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Australians should aim for around 60 minutes of physical activity per day, double the previous recommendation, according the new national physical activity guidelines, published today.
And for the first time, the guidelines urge the 12 million Australians who are sedentary or have low levels of physical activity to limit the time they spend sitting.
The recommendations aim to prevent unhealthy weight gain and reduce the risk of some cancers.
Physical inactivity is the second-greatest contributor to the nation’s cancer burden, behind smoking.
The guidelines emphasise that doing any physical activity is better than doing none, but ideally adults will get 150 minutes of moderate physical activity each week. This includes brisk walking, recreational swimming, dancing and household tasks such as raking leaves.
This could be swapped for 75 minutes of high-intensity exercise that makes you “huff and puff”, such as jogging, aerobics, fast cycling and many organised sports. Ten minutes of vigorous exercise equals moderate-intensity activity.
The guidelines also recommend including muscle-strengthening activities at least two times a week. This could be achieved by going to the gym and using free weights or resistance exercise machines.
“But it also includes things like going to the store and carrying your shopping bags,” said Jannique van Uffelen, senior research fellow in active living at Victoria University. “It’s anything where you’ve got repeated stimuli with increasing weight or resistance for your muscles so they become stronger.”
Baker IDI’s laboratory head of physical activity David Dunstan said he was heartened to see the recommendations emphasise the health harms of prolonged sitting, for which there has been growing evidence over the past decade.
“For many people, sitting occupies a lot of their time. We need to be encouraging people to avoid long periods of sitting and break up sitting throughout the day,” he said.
“If you’ve been sitting for an hour, you’ve been sitting for too long. We should be aiming to break up sitting times with light-intensity activity one to two times per hour.”
The other major change to the guidelines is the inclusion of muscle strengthening activity, Associate Professor Dunstan said, and the acknowledgement that while brisk walking will improve heart fitness, it will not necessarily improve muscle strength.
“What happens is as we hit the age of 45, we start to lose our muscle mass and that’s accelerated once we get past 65,” he said. “As we lose our muscle mass, we lose our muscle strength, which is an important part of our daily lives.”
Dr van Uffelen said the guidelines were “thorough and comprehensive” and based on the latest international evidence.
But with just 43% of Australians meeting the previous target of 30 minutes of moderate-intensity activity on most days of the week, many people found it difficult to work the recommendations into their day-to-day life.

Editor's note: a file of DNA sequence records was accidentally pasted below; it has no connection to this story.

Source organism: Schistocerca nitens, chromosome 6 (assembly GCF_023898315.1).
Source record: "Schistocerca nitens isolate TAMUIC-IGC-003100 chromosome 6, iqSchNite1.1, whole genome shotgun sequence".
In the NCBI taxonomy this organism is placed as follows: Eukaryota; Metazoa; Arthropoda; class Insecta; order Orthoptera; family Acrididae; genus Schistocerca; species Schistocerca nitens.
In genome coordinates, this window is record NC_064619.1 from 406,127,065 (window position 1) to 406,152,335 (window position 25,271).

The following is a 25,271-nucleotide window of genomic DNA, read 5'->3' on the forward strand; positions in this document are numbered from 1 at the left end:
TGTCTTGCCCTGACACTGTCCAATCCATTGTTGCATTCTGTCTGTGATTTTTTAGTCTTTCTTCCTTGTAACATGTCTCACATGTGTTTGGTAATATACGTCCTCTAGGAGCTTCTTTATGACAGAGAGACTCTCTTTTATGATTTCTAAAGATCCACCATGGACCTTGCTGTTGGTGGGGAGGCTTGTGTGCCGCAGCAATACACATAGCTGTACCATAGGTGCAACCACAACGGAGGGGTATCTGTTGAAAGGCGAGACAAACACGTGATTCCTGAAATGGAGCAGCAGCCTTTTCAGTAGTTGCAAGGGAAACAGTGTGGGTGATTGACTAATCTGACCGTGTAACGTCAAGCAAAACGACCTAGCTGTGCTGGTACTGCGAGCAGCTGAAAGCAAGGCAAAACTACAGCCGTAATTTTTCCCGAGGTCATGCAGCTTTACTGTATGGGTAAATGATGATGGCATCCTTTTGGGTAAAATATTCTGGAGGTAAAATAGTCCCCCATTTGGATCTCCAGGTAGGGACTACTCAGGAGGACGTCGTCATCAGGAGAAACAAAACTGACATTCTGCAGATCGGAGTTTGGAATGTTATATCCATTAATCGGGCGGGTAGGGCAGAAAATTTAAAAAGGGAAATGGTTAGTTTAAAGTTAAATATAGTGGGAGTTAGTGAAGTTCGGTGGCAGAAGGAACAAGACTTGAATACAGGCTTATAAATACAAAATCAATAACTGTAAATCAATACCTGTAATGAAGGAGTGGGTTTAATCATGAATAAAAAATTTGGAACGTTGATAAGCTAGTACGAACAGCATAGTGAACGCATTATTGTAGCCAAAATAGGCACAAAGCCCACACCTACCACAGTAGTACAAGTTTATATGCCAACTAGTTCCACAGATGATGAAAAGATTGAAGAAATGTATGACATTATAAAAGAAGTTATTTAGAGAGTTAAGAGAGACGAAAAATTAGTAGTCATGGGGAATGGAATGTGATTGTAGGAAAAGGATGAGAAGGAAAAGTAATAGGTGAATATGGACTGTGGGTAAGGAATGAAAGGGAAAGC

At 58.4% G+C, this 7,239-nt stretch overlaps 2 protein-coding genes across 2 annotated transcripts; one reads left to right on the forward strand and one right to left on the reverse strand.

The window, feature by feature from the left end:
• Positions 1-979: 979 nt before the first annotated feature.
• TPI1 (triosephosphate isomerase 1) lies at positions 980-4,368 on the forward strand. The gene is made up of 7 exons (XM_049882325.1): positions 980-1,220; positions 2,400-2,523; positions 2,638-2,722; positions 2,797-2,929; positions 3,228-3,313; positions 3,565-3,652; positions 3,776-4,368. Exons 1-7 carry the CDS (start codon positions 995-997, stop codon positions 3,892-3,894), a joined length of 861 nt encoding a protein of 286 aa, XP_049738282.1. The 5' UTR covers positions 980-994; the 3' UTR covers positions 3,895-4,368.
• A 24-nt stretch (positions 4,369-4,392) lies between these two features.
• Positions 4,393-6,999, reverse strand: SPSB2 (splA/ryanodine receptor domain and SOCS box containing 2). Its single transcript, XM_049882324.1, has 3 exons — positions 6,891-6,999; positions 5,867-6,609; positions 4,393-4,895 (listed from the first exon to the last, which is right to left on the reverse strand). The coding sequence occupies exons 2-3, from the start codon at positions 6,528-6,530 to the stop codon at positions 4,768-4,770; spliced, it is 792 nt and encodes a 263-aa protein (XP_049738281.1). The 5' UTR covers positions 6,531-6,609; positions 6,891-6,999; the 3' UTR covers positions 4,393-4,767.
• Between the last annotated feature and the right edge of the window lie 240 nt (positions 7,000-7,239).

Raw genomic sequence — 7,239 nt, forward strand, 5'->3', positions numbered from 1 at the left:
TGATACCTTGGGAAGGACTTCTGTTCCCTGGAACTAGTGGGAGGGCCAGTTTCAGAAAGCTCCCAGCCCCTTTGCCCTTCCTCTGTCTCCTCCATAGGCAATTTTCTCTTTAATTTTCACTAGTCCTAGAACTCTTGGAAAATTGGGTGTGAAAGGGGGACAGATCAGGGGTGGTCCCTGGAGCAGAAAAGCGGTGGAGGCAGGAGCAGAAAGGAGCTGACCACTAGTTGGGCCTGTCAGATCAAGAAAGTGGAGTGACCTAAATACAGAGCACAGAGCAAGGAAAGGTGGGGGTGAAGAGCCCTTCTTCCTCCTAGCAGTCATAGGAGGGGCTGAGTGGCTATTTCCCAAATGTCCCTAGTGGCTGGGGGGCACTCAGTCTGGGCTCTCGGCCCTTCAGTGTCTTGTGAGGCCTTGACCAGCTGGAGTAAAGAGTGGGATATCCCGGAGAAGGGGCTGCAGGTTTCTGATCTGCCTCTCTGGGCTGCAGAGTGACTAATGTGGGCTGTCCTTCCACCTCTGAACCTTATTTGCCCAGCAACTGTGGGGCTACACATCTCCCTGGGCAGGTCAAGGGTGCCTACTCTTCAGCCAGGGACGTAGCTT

“We live in a society where it’s often easier to jump in a car than to go for a walk or to get to places on your bike,” Dr van Uffelen said.
Governments must “make it easier for people to choose the active option, instead of the passive option - for example, good infrastructure for active transport,” she said.
The guidelines recommend children aged five to 12 accumulate at least 60 minutes of moderate- to vigorous-intensity physical activity each day and include activities that strengthen the muscles and bones three days per week.
“We’re not suggesting that young children go out and start lifting weights,” said Alfred Deakin Professor at Deakin University Jo Salmon, who co-authored the scientific review and recommendations for children.
“Strength training activities include running, jumping, skipping, sports like netball or basketball - anything that involves being on your feet and running around. Even hanging from the monkey bars, you’re holding their own body weight,” she said.
“This is based on evidence around strength training for optimising bone health for kids - that’s really going to see them have much less chance of developing osteoporosis in adulthood. Childhood is really a key period for laying down healthy bones.”
The guidelines also emphasise the importance of reducing the time children spend sitting. And it’s not just to promote physical health, Professor Salmon said, emerging evidence shows prolonged sitting affects cognitive development and educational outcomes.
Teachers can play a part by delivering standing lessons, she said, by delivering standing lessons, getting children up during class, giving active homework and encouraging students to complete their homework while standing.
“The other major part of sitting for a lot kids and adolescents is sitting in a car. So if you can promote active transport and even public transport and walking to school, you’re going to reduce the sitting time in transit,” Professor Salmon said.
This article was originally published on The Conversation. Read the original article.